Human Rights Watch says it is likely crucial evidence for the trials of Saddam Hussein and other former Iraqi officials has been lost or tainted.
US-led coalition forces failed to secure relevant sites after last year's invasion of Iraq, the group says.
They failed to prevent people from looting thousands of official documents from government buildings.
The US-based human rights organisation has published a 41-page report entitled Iraq: the State of the Evidence.
Saddam Hussein is expected to go on trial some time next year
Coalition forces also failed to stop relatives of some of the many thousands of people who disappeared during Saddam Hussein's rule from digging up remains found at some mass grave sites, the organisation says.
Human Rights Watch says the availability of solid documentary and forensic evidence will be a key to the success of any trials in Iraq, corroborating and providing extra weight to witness testimonies.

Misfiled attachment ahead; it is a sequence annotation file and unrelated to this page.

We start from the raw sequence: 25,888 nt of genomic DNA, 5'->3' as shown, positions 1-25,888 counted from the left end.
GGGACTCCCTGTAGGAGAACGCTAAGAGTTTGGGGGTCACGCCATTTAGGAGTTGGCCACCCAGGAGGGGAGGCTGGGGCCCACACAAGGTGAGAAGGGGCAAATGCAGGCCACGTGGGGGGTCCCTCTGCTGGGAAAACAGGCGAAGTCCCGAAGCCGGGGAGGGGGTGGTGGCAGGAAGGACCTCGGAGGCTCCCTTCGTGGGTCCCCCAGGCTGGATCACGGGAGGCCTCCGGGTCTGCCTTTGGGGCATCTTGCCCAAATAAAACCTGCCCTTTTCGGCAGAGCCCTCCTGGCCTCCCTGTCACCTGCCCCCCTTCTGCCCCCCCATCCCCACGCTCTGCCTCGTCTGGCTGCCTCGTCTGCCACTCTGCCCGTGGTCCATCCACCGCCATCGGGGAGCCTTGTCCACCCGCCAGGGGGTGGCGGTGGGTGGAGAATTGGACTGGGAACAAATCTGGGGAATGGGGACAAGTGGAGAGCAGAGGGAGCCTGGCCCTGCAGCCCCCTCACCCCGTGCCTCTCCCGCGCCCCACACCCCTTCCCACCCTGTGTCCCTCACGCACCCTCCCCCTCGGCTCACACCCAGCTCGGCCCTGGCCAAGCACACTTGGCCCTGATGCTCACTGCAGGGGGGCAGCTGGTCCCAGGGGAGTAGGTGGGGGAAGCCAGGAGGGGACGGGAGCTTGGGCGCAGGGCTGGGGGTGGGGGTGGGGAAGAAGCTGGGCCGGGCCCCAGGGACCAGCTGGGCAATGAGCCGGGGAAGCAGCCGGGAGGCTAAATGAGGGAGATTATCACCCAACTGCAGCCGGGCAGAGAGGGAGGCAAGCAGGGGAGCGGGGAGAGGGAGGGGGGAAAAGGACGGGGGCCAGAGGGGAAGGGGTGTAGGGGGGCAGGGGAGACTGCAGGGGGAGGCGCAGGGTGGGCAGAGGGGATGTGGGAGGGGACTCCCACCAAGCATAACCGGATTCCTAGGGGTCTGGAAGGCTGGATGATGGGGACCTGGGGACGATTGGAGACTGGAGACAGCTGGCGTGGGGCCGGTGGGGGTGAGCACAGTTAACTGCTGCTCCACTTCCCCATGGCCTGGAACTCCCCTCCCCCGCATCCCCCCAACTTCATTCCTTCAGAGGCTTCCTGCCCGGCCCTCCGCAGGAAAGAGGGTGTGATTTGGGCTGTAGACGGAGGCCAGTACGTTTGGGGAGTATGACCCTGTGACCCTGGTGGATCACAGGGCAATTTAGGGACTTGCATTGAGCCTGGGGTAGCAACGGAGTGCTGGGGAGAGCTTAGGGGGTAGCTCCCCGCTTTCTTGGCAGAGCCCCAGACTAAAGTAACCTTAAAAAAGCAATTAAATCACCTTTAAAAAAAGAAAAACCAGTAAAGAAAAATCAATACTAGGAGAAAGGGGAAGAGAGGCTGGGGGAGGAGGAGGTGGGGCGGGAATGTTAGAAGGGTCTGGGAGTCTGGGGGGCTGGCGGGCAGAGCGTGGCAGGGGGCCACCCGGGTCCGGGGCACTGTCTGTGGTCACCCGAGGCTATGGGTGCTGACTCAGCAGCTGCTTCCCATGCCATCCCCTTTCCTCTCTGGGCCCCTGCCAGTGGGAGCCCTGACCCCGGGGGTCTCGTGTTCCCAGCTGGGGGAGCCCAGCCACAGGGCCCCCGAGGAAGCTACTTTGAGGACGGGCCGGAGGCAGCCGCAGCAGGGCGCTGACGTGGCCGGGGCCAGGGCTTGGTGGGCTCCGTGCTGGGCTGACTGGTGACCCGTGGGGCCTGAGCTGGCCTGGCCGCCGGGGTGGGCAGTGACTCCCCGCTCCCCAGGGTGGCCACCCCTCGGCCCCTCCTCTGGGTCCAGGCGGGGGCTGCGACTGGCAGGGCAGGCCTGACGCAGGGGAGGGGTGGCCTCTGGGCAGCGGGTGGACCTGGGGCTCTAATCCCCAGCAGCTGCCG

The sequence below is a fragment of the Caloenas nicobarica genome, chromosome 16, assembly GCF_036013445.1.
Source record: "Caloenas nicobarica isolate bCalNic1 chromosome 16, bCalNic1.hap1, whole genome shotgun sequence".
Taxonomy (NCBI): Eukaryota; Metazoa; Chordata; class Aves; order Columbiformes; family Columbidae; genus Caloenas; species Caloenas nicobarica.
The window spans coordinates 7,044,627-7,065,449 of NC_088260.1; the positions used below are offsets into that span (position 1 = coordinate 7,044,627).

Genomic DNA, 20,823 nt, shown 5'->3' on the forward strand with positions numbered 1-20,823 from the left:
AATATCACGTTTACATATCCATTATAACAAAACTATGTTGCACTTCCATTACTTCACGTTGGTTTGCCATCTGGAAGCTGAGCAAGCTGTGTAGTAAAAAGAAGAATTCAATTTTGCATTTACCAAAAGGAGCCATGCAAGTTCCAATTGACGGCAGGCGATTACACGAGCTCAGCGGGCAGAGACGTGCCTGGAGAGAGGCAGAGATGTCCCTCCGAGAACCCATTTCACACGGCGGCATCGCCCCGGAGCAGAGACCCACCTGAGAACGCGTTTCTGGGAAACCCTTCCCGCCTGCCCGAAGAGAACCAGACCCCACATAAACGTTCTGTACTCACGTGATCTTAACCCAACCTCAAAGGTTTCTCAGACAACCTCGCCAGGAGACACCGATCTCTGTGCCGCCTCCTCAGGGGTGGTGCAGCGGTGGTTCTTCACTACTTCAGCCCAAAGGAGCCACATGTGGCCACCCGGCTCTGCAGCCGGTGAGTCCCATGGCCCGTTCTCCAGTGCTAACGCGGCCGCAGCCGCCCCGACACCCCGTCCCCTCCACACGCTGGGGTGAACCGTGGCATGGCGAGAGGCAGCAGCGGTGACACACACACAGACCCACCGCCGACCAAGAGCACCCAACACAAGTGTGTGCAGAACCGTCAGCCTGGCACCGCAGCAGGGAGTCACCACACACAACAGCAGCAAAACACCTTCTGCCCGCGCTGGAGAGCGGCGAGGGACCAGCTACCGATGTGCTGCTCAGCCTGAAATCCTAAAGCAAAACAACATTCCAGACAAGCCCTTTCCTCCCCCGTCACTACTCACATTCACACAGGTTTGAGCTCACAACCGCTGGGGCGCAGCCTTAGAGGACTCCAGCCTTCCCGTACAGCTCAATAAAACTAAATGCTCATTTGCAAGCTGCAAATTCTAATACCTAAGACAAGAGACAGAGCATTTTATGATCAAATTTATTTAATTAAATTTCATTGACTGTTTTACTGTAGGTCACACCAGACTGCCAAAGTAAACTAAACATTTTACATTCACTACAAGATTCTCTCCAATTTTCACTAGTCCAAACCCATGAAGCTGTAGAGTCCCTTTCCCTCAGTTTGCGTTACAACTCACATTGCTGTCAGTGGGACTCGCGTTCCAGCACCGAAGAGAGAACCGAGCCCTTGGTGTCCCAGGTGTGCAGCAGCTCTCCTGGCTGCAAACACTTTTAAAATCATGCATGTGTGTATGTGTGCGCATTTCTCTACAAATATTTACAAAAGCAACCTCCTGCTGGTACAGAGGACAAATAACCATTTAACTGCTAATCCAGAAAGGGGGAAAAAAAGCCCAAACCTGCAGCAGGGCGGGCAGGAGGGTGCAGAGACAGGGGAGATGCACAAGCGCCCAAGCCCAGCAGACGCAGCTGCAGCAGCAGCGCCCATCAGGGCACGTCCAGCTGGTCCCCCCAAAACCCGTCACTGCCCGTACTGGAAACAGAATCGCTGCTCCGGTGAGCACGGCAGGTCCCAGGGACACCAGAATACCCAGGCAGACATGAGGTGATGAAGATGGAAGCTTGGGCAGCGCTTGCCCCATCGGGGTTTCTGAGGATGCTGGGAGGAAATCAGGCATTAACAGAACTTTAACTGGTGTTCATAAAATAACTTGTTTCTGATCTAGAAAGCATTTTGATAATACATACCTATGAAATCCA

But it says it is likely some evidence has been tainted or lost because of inaction or negligence by US-led coalition forces.
Human Rights Watch alleges that the coalition's failure to prevent or minimise the looting and destruction of government buildings in April 2003 led to the widespread removal of state archives, which are now virtually impossible to trace.
The coalition subsequently failed to put in place expertise and assistance needed to ensure proper classification and exhumation procedures.
In some areas, it says, coalition soldiers watched as villagers or families of people who disappeared during Saddam Hussein's rule dug up remains at mass grave sites.
The unprofessional manner in which the graves were unearthed, says the group, made it impossible for many relatives to identify the remains, or to keep those remains intact and separate.
Crucial evidence necessary for future trials was never collected and may have been irreparably damaged.
Human Rights Watch urges Iraq's interim government to set up a join Iraqi and international commission for missing persons to establish effective procedures for protecting mass graves and conducting exhumations, and a similar body to oversee the handling of documents of the former government.